Plaintiff also alleges upon information and belief that Local 2028 no longer exists: "As part of a statewide SEIU restructuring plan, SEIU merged Local 2028 into another local of SEIU, Local 221. Local 221 has since inhabited Local 2028's former offices and employed a number of Local 2028's former officers and employees." Plaintiff states that it has been unable to uncover any evidence that Local 2028 has its own assets, directors, officers, employees, payroll, or bank accounts. (Compl. ¶ 14.)

Plaintiff asserts two causes of action. In the first cause of action, Plaintiff seeks declaratory relief that Local 2028 has ceased to exist and that the collective bargaining agreement is therefore null and void. (Compl. ¶ 21.) Plaintiff also seeks a declaration that Local 2028 attempted to assign all of its rights and obligations under the collective bargaining agreement without satisfying the requirements of Section 1.05 of the CBA, that the attempted assignment of rights was therefore ineffective, and that the Hospital has no contractual obligations toward UHW based on the CBA between Local 2028 and Plaintiff. (Compl. ¶ 22.)

Plaintiff's second cause of action is for breach of contract. Plaintiff alleges that Local 2028 has effectively disclaimed its interest in the bargaining unit and the CBA and has unilaterally attempted to transfer its contract rights to UHW without complying with Section 1.05 of the CBA. (Compl. ¶¶ 26-27.) As a result of Local 2028's alleged breach of contract, Plaintiff seeks labor costs it has incurred "in administering and complying with a legally void contract." (Compl. ¶ 28.)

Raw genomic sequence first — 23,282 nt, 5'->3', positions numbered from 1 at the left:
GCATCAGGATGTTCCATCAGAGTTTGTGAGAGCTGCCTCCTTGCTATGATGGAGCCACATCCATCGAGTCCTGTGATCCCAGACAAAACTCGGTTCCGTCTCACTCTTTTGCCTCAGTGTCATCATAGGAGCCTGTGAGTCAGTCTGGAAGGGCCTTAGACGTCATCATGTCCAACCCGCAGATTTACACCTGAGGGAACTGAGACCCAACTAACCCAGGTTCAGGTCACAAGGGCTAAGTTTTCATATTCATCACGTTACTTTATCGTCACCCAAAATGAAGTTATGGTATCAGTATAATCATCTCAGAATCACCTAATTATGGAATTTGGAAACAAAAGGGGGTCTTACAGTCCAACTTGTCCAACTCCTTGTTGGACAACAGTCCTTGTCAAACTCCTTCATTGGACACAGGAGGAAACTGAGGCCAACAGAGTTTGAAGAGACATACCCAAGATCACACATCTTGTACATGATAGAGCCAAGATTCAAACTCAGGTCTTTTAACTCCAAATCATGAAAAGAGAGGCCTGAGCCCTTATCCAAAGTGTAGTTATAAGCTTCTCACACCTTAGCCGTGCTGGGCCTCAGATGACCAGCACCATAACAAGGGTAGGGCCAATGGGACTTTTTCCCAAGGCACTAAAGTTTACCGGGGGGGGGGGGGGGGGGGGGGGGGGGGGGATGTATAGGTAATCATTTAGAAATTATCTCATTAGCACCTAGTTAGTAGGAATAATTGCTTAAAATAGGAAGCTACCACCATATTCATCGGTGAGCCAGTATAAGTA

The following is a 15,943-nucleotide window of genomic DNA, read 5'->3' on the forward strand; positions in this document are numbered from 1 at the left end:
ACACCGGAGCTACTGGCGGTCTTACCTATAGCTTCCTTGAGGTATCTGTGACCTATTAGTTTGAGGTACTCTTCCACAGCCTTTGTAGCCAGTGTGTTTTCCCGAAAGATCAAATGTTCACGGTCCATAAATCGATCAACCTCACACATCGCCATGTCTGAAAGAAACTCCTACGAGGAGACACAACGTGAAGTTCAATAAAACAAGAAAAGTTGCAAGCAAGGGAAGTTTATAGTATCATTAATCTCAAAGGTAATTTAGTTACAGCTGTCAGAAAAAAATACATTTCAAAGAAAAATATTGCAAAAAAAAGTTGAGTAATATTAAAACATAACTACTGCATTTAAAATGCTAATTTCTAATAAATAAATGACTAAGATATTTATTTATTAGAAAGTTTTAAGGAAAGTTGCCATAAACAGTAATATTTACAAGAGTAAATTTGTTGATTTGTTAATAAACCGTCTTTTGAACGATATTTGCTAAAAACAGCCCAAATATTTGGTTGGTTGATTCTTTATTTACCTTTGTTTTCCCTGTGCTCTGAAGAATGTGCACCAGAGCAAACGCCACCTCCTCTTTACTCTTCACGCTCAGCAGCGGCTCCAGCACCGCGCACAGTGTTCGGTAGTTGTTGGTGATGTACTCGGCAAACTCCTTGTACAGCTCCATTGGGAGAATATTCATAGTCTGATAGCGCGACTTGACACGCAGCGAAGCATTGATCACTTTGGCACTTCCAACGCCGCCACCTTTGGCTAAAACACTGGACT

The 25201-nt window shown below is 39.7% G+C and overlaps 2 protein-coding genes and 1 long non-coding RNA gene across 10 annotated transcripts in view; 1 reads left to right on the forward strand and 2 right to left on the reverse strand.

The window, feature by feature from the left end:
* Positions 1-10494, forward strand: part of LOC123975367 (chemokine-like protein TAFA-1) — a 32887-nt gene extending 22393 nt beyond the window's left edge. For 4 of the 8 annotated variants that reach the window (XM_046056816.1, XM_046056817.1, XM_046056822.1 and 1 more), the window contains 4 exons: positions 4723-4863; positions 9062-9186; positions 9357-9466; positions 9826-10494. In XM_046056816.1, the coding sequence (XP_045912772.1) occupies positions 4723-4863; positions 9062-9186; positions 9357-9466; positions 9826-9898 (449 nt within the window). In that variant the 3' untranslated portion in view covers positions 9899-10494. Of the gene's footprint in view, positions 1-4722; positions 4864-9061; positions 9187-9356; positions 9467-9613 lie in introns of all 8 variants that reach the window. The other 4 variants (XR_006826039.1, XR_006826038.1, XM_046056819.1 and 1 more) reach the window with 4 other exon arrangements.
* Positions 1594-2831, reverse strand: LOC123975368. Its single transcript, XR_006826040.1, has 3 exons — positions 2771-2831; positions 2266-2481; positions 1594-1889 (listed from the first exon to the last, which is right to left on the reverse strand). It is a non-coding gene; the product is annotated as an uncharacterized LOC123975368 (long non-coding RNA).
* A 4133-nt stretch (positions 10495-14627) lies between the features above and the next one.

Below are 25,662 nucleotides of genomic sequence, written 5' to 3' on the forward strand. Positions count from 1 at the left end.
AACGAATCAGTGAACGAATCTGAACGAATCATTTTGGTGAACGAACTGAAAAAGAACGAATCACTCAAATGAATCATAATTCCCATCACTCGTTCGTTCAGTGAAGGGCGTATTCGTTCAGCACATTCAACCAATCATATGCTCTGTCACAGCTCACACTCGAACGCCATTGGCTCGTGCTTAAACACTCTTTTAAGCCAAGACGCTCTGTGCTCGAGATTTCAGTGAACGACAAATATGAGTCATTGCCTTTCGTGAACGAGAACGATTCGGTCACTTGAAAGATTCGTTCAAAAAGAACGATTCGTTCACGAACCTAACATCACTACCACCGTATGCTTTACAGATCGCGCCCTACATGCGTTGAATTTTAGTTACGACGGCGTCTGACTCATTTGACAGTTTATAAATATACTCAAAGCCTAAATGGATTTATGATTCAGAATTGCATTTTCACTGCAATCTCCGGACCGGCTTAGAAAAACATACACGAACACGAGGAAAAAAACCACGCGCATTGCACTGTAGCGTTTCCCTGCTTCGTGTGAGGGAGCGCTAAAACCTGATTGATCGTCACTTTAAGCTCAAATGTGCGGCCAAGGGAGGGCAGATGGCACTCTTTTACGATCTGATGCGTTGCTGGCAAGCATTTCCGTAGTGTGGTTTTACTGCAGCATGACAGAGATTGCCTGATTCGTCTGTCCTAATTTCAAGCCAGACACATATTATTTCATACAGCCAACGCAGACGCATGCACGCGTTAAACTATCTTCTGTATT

II. DISCUSSION

Defendants argue, inter alia, that this case should be dismissed because Plaintiff's claims involve representational issues that fall within the primary jurisdiction of the NLRB. As discussed below, the Court agrees that Plaintiff's claims raise substantial questions that must be decided in the first instance by the NLRB.

The NLRB has primary jurisdiction in two areas of labor-management relations: (1) the designation of an exclusive bargaining agent, and (2) identification of an appropriate collective bargaining unit under Section 9 of the Labor Management Relations Act. Int'l Woodworkers v. Ketchikan Pulp Co., 611 F.2d 1295, 1299 (9th Cir. 1980). Section 301 of the LMRA confers concurrent jurisdiction upon the NLRB and federal courts to resolve labor disputes that focus on the interpretation of the terms of the collective bargaining agreement. United Ass'n of Journeymen v. Valley Engineers, 975 F.2d 611, 614 (9th Cir. 1992). However, district courts "must tread lightly" in areas of the NLRB's primary jurisdiction and must defer to the NLRB "when on close examination, section 301 cases fall within the NLRB's primary jurisdiction." Id. at 613-14. "End run[s] around the [National ...